ANDERSON: Taking the image of Macy’s and making it national and international through the Internet gives us a very powerful business model. We are building a click-and-mortar strategy integrating macys.com and the brick-and-mortar stores. In addition,there are problems I can solve in the online world that are difficult to solve in the real world. For example, building assortments or suggestion selling. It’s all part of the personalization. We are beginning to learn that if consumers buy one thing, they might also buy something else. We might suggest it as you are browsing through the online store. That’s sometimes difficult in the real world. I know at the downtown San Francisco Macy’s Men’s store, it’s five or six floors. Clothing and slacks are on one floor, shirts are in one place, shoes another. Pulling it all together online should be [a lot easier]. The relationship with the stores is also a competitive advantage for me because [the Internet shopper] is able to return something to a store or to the fulfillment center that sent it. see here macys printable coupons
DNR: Do you also see people coming into the store to try on something so they know what size to order online?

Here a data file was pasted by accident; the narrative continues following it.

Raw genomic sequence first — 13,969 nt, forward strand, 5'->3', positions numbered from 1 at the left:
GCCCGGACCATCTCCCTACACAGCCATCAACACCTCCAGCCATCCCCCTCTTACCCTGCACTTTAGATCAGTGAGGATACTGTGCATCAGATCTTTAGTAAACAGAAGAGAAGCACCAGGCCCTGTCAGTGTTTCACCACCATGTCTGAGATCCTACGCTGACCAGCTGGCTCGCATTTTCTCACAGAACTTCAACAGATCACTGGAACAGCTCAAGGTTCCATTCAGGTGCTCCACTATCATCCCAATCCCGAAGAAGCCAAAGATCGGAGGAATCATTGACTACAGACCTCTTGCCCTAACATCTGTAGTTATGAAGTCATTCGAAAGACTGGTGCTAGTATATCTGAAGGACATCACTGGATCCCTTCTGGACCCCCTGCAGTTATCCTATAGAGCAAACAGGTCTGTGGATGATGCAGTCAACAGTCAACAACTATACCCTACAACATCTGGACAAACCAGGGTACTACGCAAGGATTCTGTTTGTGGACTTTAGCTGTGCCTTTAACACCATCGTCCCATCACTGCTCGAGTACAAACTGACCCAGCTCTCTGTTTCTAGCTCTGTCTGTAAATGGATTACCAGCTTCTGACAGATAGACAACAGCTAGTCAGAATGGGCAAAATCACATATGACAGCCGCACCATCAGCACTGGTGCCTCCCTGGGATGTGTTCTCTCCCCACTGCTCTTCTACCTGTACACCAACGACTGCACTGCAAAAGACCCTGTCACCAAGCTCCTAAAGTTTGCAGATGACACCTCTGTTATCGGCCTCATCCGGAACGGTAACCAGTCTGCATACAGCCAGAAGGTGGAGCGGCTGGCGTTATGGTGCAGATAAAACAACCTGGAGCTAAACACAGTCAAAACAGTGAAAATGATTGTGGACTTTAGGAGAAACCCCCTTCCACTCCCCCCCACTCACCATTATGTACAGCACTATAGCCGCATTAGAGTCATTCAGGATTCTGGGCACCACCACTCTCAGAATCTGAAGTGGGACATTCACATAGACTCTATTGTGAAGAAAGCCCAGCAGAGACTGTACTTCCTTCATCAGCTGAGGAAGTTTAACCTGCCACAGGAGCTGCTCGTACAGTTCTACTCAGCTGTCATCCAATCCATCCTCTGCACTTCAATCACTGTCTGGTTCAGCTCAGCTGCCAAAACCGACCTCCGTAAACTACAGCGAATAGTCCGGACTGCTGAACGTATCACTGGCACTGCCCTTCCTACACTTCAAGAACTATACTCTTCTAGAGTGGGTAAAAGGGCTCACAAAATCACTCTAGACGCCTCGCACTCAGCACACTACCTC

ANDERSON: I don’t know, but probably yes. When I find something that I like that fits me well, I tend to buy multiple items. Take khakis for example. I don’t just have one pair. A lot of men know their sizes: waist, neck, inseam [so they can buy online]. Another thing we’ve learned is that there’s a `size factor’ and a `schlep factor.’ Consumers are using the Internet to purchase bigger, bulkier items from us and have them shipped. We seem to be doing a pretty good business in things like comforters and luggage. The other thing is large items such as furniture. This is not a business that I think we have optimized at this point.
DNR: How will the Internet shopper affect the shopping experience in the store?
ANDERSON: The Internet customer is definitely more demanding. So to some degree I am forcing service levels up at brick-and-mortar stores. Believe me, the store people are not just sitting back, wringing their hands and saying: “What are we going to do?” We are energizing them to revisit some of their business models and improve things such as service levels and speed.
DNR: Talk about your product assortment and the range of sizes and styles available in apparel at macys.com.
ANDERSON: We have been getting a lot of feedback from customers about expanding our size scales online and offering special sizes, such as Big & Tall or shorts for the guy who doesn’t fit into the normal size ranges. I think this is an example of how the Internet can become a very powerful tool. Stores are never going to carry a broad assortment of sizes on a day-in and day-out basis. However, the Internet can do that. By also giving Internet access to the salesclerks in the stores, if a customer comes in and we don’t have the size they are looking for, we can get it for them and put it on their doorstep in 48 hours. Providing the customer with a personalized experience is really where we see this thing going.